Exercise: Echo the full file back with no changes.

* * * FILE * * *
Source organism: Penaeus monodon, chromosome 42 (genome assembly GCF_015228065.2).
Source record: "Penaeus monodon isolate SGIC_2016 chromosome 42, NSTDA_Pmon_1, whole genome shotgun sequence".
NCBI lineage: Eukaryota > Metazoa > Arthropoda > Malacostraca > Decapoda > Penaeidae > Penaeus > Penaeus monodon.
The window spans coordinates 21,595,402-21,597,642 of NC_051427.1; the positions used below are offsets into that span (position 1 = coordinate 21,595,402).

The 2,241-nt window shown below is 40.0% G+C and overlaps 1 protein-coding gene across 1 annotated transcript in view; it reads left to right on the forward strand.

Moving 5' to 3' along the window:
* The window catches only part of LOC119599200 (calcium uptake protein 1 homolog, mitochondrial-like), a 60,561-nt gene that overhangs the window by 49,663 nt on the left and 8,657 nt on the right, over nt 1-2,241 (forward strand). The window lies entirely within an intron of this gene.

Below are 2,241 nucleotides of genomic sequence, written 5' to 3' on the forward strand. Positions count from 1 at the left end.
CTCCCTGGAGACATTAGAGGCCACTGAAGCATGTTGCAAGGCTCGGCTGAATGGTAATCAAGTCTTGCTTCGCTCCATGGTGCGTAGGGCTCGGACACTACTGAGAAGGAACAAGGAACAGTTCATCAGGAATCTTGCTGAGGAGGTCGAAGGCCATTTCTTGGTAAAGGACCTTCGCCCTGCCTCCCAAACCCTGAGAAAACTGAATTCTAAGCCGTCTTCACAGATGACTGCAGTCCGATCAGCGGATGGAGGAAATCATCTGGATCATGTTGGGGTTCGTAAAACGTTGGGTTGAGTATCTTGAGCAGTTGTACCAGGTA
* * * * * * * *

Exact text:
Source organism: Penaeus monodon, chromosome 42 (genome assembly GCF_015228065.2).
Source record: "Penaeus monodon isolate SGIC_2016 chromosome 42, NSTDA_Pmon_1, whole genome shotgun sequence".
NCBI lineage: Eukaryota > Metazoa > Arthropoda > Malacostraca > Decapoda > Penaeidae > Penaeus > Penaeus monodon.
The window spans coordinates 21,595,402-21,597,642 of NC_051427.1; the positions used below are offsets into that span (position 1 = coordinate 21,595,402).

The 2,241-nt window shown below is 40.0% G+C and overlaps 1 protein-coding gene across 1 annotated transcript in view; it reads left to right on the forward strand.

Moving 5' to 3' along the window:
* The window catches only part of LOC119599200 (calcium uptake protein 1 homolog, mitochondrial-like), a 60,561-nt gene that overhangs the window by 49,663 nt on the left and 8,657 nt on the right, over nt 1-2,241 (forward strand). The window lies entirely within an intron of this gene.

Below are 2,241 nucleotides of genomic sequence, written 5' to 3' on the forward strand. Positions count from 1 at the left end.
CTCCCTGGAGACATTAGAGGCCACTGAAGCATGTTGCAAGGCTCGGCTGAATGGTAATCAAGTCTTGCTTCGCTCCATGGTGCGTAGGGCTCGGACACTACTGAGAAGGAACAAGGAACAGTTCATCAGGAATCTTGCTGAGGAGGTCGAAGGCCATTTCTTGGTAAAGGACCTTCGCCCTGCCTCCCAAACCCTGAGAAAACTGAATTCTAAGCCGTCTTCACAGATGACTGCAGTCCGATCAGCGGATGGAGGAAATCATCTGGATCATGTTGGGGTTCGTAAAACGTTGGGTTGAGTATCTTGAGCAGTTGTACCAGGTA